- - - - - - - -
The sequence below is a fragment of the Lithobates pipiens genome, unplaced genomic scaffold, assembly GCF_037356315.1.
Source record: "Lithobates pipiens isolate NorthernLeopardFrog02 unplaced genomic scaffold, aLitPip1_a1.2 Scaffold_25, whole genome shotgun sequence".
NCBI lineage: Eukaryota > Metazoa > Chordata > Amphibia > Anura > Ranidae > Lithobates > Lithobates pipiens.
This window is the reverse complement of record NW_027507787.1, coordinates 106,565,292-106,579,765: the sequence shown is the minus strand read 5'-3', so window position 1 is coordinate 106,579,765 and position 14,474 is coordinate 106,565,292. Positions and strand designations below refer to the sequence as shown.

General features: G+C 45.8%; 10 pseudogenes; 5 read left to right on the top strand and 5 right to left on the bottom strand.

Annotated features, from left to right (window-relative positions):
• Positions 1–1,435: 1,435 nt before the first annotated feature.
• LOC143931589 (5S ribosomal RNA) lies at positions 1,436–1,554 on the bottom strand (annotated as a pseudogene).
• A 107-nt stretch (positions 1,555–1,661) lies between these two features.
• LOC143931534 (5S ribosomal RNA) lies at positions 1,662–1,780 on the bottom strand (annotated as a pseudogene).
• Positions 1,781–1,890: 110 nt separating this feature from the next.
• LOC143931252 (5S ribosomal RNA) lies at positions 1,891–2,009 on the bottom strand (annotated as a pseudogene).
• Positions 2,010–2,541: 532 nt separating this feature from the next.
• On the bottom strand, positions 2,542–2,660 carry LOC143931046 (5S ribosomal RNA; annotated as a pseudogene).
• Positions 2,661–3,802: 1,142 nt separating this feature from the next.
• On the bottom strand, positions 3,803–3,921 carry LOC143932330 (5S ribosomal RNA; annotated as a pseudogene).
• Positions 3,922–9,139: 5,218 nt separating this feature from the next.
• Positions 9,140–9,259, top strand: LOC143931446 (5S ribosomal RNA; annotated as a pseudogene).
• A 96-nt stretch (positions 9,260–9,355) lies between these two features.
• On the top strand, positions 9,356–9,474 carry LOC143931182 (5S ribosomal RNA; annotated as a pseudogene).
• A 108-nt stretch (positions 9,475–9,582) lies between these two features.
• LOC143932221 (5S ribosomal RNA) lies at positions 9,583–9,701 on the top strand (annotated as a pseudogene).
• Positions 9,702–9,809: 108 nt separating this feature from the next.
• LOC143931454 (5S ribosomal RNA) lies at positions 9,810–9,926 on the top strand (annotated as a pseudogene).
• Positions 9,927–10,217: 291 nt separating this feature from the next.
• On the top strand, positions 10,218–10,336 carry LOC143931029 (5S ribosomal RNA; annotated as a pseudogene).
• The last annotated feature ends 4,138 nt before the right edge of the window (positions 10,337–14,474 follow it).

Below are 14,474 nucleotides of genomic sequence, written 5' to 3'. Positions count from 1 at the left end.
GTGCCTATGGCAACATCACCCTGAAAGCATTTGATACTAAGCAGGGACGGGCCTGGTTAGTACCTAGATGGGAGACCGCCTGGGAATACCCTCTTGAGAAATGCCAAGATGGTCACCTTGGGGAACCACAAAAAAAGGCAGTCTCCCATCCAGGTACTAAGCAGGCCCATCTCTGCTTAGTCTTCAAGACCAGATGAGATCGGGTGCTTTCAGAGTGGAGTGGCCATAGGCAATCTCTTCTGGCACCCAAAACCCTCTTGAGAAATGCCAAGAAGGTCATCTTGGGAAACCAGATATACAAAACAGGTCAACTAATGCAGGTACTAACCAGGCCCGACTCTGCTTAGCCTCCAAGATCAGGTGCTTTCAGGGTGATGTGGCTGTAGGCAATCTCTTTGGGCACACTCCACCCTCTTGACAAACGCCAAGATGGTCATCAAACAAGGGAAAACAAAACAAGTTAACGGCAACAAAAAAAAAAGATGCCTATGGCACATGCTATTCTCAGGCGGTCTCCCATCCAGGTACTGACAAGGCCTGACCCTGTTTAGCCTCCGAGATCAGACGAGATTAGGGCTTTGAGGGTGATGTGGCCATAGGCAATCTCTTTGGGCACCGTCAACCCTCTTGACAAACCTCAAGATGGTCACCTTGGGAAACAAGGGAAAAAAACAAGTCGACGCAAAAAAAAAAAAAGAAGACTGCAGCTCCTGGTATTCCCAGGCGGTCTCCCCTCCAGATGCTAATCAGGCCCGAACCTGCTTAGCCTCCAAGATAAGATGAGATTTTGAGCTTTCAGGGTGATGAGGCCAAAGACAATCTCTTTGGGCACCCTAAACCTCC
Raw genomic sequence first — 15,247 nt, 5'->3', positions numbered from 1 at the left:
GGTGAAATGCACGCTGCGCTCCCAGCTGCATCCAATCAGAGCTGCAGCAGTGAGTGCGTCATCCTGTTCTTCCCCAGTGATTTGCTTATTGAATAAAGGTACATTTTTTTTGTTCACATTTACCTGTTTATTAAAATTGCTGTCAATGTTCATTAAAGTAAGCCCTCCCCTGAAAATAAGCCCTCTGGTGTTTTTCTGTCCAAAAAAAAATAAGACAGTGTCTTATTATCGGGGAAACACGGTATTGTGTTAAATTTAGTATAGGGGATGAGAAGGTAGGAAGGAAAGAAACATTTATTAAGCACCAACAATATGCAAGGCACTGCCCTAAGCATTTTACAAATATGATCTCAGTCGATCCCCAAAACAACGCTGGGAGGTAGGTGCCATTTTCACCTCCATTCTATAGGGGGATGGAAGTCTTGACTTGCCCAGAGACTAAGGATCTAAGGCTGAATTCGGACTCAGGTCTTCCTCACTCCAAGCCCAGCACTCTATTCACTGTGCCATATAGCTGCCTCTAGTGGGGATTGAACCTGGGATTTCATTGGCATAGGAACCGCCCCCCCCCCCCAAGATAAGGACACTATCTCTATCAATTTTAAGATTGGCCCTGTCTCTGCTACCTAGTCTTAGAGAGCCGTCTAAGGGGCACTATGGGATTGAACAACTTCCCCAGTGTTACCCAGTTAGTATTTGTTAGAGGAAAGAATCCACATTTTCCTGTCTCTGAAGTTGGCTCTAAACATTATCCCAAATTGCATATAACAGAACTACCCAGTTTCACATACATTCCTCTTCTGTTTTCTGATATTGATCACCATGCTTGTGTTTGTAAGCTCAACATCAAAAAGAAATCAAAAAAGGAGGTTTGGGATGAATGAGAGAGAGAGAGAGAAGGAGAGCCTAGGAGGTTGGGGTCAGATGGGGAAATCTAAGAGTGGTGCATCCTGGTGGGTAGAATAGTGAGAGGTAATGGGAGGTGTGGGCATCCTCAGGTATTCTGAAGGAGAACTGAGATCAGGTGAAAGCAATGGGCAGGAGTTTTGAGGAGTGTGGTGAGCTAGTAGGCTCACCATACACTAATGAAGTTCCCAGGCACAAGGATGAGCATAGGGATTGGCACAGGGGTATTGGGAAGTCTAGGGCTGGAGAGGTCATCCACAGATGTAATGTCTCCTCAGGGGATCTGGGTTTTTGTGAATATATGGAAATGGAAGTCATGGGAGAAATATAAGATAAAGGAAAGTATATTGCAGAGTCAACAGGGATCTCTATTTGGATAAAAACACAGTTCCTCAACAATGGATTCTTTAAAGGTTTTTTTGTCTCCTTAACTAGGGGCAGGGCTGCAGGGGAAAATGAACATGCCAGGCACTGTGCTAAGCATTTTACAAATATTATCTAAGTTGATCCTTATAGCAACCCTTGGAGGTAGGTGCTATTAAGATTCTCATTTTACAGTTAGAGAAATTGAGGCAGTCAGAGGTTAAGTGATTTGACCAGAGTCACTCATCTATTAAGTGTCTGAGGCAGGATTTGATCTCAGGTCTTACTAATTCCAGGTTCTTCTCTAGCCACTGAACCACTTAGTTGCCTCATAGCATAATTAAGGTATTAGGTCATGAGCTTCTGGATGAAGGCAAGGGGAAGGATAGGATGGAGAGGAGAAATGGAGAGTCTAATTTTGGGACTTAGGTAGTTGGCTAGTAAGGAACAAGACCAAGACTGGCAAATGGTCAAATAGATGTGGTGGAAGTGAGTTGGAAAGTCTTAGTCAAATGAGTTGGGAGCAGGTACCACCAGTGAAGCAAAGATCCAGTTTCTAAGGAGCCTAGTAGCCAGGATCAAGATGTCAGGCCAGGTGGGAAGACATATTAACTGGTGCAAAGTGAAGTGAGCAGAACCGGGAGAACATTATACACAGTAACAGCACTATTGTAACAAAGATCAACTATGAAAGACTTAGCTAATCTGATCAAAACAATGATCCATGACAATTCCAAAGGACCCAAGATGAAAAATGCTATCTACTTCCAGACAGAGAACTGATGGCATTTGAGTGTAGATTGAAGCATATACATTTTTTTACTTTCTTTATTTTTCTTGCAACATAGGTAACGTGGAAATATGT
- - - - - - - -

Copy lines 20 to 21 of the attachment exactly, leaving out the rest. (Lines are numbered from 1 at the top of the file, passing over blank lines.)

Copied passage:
• On the top strand, positions 9,356–9,474 carry LOC143931182 (5S ribosomal RNA; annotated as a pseudogene).
• A 108-nt stretch (positions 9,475–9,582) lies between these two features.